Do your OH&S obligations relate to just your own work force?
The directors of three businesses faced the Melbourne Magistrates Court last Monday to answer charges laid by WorkSafe Vic for breaches of the Occupational Health and Safety Act relating to the 2015 Mt Waverley landslip on a construction site.
Neighbouring houses were left teetering on the edge of a 15m drop forcing their residents to flee following the collapse of an excavation development after heavy rain in July 2015.
The three directors have all been charged with failing to ensure persons other than employees were not exposed to risks to health and safety.
As a business owner or PCBU (person conducting a business or undertaking) you have an obligation, so far as is reasonably practicable, to ensure the health and safety of workers and other people such as visitors and volunteers. The case against the directors serves as a timely reminder these obligations can and do extend to other persons other than your own workforce such as people who are not related or in any way engaged in your business activities.
When it comes to your electrical safety program you must make considerations about any person who could be affected by the use of electrical appliances in your workplace. For example, a defective lead could electrify a metal fence and expose an unwitting member of the public to an electric shock injury.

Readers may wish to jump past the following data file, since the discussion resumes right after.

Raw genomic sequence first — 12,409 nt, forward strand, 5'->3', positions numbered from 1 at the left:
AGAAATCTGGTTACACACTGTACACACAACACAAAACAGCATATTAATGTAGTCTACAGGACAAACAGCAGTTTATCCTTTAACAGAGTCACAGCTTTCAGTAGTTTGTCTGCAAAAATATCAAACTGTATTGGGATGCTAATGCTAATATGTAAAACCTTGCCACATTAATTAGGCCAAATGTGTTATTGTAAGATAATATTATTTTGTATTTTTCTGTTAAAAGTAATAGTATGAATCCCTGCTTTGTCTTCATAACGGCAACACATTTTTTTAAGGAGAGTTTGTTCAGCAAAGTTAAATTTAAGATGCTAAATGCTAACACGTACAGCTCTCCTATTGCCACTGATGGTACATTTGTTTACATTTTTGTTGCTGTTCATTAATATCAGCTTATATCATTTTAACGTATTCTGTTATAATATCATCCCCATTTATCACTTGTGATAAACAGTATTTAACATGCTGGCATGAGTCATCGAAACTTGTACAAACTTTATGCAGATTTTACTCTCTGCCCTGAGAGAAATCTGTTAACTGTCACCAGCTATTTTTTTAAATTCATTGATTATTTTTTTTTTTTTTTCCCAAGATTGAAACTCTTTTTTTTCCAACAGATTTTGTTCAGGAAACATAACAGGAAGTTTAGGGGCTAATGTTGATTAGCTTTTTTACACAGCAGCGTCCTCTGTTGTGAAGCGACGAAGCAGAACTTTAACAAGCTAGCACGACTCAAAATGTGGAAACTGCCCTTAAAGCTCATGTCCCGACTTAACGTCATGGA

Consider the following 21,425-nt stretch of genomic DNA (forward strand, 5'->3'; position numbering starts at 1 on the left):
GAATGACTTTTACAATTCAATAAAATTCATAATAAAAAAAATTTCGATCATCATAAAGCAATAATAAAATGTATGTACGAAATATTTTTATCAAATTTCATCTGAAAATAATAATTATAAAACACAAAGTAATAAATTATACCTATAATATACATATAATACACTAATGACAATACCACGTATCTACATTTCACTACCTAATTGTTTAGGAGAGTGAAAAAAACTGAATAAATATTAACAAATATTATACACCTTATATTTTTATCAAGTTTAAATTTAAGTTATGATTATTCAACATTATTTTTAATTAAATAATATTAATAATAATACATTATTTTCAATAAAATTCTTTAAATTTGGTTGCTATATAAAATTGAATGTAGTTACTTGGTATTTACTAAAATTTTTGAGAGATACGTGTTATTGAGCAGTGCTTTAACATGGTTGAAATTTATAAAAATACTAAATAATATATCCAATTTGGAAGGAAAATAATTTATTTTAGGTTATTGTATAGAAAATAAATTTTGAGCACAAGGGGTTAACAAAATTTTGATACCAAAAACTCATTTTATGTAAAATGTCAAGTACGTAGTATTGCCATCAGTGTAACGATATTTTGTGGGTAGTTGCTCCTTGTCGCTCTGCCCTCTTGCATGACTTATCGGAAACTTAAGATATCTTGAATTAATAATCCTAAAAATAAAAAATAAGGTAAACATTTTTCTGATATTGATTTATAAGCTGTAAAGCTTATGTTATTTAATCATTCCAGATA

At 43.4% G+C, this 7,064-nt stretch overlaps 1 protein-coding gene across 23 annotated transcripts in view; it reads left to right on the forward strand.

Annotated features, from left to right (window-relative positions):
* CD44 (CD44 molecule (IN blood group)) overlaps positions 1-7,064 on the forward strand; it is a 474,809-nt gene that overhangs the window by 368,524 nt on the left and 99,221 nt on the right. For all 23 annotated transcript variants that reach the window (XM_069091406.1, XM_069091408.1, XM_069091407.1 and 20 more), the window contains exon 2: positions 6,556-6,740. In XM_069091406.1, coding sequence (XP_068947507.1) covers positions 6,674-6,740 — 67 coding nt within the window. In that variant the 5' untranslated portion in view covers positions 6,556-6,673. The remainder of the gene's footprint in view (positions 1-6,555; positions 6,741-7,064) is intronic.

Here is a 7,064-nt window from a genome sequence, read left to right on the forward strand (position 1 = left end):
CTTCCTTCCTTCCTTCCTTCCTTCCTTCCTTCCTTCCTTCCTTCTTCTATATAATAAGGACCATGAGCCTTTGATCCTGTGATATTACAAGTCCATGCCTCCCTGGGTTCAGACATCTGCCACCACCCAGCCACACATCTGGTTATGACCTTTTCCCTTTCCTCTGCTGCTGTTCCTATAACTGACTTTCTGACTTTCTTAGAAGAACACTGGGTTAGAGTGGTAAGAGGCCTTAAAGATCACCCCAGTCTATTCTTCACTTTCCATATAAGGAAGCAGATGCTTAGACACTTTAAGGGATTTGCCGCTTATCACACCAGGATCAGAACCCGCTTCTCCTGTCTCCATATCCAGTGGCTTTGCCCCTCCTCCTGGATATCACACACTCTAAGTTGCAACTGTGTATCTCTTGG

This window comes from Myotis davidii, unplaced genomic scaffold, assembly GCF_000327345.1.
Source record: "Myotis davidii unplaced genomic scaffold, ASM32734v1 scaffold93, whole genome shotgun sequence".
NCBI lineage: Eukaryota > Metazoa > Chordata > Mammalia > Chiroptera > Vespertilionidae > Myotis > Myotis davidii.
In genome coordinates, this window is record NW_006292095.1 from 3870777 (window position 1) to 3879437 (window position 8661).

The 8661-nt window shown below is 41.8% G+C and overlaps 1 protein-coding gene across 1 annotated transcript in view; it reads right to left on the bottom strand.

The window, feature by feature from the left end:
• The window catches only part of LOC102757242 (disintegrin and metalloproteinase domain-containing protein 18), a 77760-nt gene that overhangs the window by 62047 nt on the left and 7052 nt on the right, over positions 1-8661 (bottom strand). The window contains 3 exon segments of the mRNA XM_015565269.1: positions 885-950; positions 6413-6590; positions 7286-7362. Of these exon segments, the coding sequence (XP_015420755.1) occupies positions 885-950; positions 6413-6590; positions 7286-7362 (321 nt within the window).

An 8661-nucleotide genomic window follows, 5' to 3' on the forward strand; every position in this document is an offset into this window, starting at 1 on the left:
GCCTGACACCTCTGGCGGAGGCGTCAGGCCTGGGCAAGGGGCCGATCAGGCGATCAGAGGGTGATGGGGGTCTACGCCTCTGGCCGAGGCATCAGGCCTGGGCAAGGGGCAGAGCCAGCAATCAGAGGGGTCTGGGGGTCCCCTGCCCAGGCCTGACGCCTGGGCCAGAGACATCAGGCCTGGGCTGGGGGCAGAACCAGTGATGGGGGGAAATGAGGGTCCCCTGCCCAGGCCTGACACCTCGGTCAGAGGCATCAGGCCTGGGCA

Source: Worksafe Vic
This information is general in nature, should be used as a guide only and read in conjunction with the relevant Standard(s), State and/or Federal Legislation, Codes of Practice and Industry Standards specific to your workplace. A proper risk assessment should be under taken before acting on the information provided in this document or any related material. Further information can also be obtained from your local Workplace Authority, Electrical Safety Authority or a suitably qualified persons.
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